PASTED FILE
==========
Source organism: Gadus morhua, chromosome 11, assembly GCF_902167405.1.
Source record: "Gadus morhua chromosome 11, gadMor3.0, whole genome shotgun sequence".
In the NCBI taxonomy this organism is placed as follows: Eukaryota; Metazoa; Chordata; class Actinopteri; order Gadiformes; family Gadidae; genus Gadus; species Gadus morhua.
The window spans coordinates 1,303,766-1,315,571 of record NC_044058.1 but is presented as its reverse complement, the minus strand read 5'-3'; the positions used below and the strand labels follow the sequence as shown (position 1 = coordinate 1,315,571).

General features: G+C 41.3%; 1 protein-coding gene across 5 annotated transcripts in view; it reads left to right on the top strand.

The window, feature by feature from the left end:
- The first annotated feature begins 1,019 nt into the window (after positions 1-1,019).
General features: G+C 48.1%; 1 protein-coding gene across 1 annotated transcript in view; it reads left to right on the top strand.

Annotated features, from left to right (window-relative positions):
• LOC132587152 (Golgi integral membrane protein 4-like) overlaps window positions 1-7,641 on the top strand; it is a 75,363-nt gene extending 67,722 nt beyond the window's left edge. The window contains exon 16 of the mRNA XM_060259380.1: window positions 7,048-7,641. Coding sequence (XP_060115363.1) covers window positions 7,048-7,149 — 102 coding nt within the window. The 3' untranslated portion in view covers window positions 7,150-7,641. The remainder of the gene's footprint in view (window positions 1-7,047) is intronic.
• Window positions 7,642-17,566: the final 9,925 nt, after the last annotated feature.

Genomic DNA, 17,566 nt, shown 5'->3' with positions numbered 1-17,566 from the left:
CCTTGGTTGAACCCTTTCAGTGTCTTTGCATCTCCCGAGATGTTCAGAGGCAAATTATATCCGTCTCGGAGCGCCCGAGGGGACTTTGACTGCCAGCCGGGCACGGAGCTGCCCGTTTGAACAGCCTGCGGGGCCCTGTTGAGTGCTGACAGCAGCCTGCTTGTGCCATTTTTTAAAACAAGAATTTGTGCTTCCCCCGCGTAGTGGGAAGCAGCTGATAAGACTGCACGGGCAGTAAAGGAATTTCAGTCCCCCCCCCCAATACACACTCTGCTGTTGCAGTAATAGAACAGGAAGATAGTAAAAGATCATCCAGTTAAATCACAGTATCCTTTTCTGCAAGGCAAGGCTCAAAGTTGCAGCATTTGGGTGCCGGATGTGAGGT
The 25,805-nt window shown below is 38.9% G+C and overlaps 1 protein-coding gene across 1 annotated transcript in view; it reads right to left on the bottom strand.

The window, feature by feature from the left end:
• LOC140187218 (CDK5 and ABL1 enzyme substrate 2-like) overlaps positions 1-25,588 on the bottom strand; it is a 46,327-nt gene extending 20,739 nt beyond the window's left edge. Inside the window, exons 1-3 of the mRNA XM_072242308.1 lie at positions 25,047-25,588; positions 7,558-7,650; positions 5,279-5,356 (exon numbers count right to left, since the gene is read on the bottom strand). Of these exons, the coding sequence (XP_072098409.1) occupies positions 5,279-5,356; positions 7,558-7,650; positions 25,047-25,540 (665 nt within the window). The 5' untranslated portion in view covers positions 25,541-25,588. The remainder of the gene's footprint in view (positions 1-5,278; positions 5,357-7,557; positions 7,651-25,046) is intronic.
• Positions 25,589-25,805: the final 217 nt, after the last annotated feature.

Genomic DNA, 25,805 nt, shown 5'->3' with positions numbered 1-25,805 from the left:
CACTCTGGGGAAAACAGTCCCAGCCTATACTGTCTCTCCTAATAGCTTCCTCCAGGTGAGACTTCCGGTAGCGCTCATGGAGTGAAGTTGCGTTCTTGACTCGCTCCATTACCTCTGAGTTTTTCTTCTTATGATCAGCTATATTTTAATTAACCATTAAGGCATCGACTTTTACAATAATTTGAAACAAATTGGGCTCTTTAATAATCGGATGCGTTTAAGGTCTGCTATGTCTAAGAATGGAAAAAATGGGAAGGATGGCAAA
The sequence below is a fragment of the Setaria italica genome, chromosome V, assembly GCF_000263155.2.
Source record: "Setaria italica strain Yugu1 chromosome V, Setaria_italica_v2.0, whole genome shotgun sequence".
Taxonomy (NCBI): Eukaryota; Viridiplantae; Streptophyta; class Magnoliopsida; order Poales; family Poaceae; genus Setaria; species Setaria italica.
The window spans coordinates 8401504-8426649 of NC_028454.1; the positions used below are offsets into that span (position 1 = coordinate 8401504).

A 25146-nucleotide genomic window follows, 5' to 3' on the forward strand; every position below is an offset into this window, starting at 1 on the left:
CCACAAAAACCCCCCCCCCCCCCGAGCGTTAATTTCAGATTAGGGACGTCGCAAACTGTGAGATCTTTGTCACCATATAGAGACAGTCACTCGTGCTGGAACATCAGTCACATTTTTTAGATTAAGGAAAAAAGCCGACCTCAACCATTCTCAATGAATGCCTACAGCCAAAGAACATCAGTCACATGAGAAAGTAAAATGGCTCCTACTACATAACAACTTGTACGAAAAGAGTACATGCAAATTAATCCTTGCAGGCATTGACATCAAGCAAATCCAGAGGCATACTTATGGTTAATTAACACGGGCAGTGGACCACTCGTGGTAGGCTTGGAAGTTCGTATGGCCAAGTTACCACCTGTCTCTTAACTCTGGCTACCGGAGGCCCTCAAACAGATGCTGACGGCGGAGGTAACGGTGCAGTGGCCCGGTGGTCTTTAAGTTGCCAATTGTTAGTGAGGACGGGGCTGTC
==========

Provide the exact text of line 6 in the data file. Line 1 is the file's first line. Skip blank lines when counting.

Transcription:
The window, feature by feature from the left end: